Lawsuit claims defamation by law review article

, The National Law Journal


Analyzing cases and discussing their broader implications is the foundation of legal scholarship, but a lawsuit claims that one professor's take on a pending employment discrimination case constituted defamation and invasion of privacy.

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What's being said

  • Roger Harvey

    Robert Catalanello would know all about being subjected to contempt, hatred and ridicule, given that he seems to have subjected Ryan Pacifico to precisely that. Homophobic, hypocritical bully would appear to sum him up nicely. I shall be closing my account with the Credit Agricole forthwith!

  • SHK

    Opinions to Go: The audience (readers of law reviews, almost entirley lawyers) would understand that the author is interpreting the complaint's allegations regarding the defendant's statements, not affirming the accuracy of the complaint nor purporting to know what was in the defendant's mind. Separate from a host of First Amendment and other policy issues, the statement can't be defamatory because it is not susceptible of the purported defamatory meaning.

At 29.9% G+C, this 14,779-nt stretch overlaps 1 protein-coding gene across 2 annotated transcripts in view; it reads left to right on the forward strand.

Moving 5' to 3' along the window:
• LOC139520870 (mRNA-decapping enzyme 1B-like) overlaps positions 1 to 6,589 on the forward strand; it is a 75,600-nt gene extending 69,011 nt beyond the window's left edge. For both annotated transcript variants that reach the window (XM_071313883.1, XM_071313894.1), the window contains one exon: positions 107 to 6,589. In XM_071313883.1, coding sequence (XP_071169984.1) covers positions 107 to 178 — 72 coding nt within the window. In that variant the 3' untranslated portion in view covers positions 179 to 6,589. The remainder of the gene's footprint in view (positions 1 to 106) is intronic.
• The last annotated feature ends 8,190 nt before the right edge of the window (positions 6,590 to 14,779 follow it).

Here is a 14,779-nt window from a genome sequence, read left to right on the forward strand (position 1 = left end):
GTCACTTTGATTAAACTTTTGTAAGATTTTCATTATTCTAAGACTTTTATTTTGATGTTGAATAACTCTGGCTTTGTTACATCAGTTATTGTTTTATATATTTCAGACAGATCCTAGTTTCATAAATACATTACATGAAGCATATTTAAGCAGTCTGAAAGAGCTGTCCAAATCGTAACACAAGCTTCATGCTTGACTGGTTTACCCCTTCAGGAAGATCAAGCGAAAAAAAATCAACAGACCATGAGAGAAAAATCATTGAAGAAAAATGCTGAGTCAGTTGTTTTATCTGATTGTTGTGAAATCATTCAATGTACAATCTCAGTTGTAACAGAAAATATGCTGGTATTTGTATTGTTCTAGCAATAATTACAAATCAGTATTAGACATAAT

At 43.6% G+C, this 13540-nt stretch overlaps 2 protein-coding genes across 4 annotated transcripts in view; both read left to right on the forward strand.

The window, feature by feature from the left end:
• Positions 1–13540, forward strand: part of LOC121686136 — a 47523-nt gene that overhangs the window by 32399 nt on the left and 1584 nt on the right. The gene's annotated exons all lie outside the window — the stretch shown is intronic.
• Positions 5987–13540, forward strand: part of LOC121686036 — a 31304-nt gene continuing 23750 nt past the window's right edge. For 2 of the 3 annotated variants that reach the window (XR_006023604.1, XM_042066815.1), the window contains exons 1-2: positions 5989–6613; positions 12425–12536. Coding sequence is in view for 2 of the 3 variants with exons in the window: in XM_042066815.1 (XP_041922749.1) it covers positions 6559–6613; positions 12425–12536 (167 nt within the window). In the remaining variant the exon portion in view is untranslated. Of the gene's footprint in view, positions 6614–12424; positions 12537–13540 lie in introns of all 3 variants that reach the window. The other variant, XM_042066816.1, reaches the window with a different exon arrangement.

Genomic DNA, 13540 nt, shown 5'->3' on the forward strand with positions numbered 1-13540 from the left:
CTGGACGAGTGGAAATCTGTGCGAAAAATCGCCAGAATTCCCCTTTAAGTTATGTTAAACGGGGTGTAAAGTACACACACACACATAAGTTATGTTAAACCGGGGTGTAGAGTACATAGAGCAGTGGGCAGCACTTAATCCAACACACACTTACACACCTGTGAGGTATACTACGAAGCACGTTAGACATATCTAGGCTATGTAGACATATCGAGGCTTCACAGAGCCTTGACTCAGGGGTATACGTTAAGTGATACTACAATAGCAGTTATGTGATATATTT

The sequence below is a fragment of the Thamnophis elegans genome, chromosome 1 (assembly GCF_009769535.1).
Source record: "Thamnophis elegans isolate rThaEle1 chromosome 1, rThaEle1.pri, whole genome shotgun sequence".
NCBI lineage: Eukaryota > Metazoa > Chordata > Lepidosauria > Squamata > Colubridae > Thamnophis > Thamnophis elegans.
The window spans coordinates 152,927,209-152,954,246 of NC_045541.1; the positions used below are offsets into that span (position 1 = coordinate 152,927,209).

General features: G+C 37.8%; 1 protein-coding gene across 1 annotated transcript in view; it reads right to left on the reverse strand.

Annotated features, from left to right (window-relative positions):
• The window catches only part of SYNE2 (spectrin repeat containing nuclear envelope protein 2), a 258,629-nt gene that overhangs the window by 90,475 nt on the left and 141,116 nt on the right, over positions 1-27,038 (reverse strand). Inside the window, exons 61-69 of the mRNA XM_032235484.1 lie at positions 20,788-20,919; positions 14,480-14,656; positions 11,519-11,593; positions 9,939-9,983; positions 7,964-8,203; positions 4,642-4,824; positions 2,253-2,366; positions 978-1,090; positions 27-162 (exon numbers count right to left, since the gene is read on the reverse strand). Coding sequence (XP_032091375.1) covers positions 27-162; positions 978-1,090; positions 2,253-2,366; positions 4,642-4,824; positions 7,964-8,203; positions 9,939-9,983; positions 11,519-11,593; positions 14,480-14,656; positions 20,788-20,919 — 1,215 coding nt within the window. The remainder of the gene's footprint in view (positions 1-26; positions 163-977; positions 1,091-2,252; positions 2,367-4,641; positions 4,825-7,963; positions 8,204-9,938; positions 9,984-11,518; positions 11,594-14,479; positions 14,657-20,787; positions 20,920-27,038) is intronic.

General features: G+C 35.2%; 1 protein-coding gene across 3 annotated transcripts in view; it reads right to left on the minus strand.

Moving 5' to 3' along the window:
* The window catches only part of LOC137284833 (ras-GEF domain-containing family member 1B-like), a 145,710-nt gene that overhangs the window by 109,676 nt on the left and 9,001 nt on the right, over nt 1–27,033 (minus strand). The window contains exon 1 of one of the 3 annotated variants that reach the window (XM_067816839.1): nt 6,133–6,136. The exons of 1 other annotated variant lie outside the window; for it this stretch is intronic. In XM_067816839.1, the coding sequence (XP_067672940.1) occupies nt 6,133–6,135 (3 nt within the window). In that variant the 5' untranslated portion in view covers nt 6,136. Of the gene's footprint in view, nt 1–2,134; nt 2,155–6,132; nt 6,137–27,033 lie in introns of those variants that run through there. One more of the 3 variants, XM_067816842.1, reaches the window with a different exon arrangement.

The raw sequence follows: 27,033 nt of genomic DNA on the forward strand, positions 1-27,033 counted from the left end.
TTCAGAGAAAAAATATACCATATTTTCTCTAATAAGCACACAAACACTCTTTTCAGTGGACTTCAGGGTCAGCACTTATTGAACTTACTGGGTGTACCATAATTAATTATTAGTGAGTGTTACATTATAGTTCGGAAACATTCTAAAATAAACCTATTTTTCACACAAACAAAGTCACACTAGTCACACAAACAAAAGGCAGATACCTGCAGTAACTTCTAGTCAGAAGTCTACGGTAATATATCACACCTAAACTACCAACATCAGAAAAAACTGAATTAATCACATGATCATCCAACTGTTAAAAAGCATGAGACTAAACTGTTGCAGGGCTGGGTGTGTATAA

• Albert Davenport

    I thought Steinbeck wrote "Of Meat and Manhood".)

  • OpinionstoGo

    It seems to me, as a non-lawyer, that there is a fine line between making a definite statement as fact, as in the lines quoted, and making a more nuanced statement, such as saying "It appears that Catalanello harassed Pacifico not because Pacifico is vegetarian, but because Pacifico was not sufficiently masculine . . . The key here is that vegetarianism appears to act as a proxy for effeminacy." Of course, such nuanced assertions may take a certain amount of power out of legal arguments.

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